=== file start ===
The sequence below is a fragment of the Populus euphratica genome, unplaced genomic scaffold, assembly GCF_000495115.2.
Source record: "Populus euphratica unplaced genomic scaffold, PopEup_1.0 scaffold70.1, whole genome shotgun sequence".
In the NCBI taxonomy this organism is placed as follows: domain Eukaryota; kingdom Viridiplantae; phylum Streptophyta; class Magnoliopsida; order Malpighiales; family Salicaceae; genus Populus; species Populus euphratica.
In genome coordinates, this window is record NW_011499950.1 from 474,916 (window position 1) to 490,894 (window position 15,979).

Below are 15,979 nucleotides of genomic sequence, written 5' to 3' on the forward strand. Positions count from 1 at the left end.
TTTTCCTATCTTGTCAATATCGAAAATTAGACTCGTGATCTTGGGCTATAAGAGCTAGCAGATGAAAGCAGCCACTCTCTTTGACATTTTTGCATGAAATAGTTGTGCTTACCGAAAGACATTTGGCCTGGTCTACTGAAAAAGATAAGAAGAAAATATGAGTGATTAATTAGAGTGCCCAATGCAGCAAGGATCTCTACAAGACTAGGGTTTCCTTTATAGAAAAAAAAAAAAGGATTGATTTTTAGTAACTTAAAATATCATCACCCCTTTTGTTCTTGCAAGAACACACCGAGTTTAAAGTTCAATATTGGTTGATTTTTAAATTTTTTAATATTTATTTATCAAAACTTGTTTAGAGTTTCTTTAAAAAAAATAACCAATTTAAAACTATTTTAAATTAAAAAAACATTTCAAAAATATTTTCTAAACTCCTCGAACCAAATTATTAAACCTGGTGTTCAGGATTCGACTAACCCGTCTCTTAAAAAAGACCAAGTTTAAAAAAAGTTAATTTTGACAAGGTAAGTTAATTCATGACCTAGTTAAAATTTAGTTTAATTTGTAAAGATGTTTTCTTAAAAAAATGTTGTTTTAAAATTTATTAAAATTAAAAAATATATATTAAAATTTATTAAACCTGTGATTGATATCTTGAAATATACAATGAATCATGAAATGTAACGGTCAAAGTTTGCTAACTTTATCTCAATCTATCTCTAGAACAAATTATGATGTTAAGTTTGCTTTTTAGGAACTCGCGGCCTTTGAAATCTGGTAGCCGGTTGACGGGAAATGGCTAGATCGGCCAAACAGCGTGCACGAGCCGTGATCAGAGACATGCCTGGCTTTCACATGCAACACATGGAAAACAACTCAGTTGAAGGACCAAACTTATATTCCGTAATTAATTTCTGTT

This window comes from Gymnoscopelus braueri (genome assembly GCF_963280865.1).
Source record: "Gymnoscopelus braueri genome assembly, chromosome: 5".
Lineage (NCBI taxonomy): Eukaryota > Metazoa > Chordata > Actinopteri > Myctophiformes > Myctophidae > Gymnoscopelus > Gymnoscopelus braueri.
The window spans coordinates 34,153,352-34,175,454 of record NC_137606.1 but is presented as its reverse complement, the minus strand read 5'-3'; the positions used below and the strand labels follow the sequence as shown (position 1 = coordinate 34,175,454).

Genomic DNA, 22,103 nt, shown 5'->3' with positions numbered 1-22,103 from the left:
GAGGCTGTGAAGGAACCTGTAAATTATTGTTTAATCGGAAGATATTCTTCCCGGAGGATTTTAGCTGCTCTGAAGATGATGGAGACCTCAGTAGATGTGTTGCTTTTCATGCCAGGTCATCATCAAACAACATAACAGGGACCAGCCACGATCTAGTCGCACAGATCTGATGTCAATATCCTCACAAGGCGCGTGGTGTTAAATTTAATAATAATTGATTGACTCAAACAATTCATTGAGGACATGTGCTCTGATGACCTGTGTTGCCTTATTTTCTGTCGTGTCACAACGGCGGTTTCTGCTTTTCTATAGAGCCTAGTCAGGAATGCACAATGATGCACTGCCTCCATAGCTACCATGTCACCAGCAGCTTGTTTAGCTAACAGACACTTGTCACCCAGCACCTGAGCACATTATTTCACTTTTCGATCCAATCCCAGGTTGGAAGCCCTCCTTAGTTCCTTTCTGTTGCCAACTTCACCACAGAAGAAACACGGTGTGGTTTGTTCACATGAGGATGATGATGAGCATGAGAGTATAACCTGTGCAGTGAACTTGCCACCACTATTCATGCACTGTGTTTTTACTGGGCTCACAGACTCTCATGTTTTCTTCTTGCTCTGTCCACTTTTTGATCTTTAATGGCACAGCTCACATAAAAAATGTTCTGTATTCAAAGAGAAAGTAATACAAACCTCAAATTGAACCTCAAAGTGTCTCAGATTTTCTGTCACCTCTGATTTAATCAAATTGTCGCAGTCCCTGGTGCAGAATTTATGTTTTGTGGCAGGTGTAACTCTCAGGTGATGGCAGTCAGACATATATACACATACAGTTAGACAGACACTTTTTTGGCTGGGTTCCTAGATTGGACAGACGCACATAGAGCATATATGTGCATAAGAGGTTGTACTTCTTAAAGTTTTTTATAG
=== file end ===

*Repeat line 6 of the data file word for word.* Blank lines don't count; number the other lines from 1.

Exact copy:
TTTTCCTATCTTGTCAATATCGAAAATTAGACTCGTGATCTTGGGCTATAAGAGCTAGCAGATGAAAGCAGCCACTCTCTTTGACATTTTTGCATGAAATAGTTGTGCTTACCGAAAGACATTTGGCCTGGTCTACTGAAAAAGATAAGAAGAAAATATGAGTGATTAATTAGAGTGCCCAATGCAGCAAGGATCTCTACAAGACTAGGGTTTCCTTTATAGAAAAAAAAAAAAGGATTGATTTTTAGTAACTTAAAATATCATCACCCCTTTTGTTCTTGCAAGAACACACCGAGTTTAAAGTTCAATATTGGTTGATTTTTAAATTTTTTAATATTTATTTATCAAAACTTGTTTAGAGTTTCTTTAAAAAAAATAACCAATTTAAAACTATTTTAAATTAAAAAAACATTTCAAAAATATTTTCTAAACTCCTCGAACCAAATTATTAAACCTGGTGTTCAGGATTCGACTAACCCGTCTCTTAAAAAAGACCAAGTTTAAAAAAAGTTAATTTTGACAAGGTAAGTTAATTCATGACCTAGTTAAAATTTAGTTTAATTTGTAAAGATGTTTTCTTAAAAAAATGTTGTTTTAAAATTTATTAAAATTAAAAAATATATATTAAAATTTATTAAACCTGTGATTGATATCTTGAAATATACAATGAATCATGAAATGTAACGGTCAAAGTTTGCTAACTTTATCTCAATCTATCTCTAGAACAAATTATGATGTTAAGTTTGCTTTTTAGGAACTCGCGGCCTTTGAAATCTGGTAGCCGGTTGACGGGAAATGGCTAGATCGGCCAAACAGCGTGCACGAGCCGTGATCAGAGACATGCCTGGCTTTCACATGCAACACATGGAAAACAACTCAGTTGAAGGACCAAACTTATATTCCGTAATTAATTTCTGTT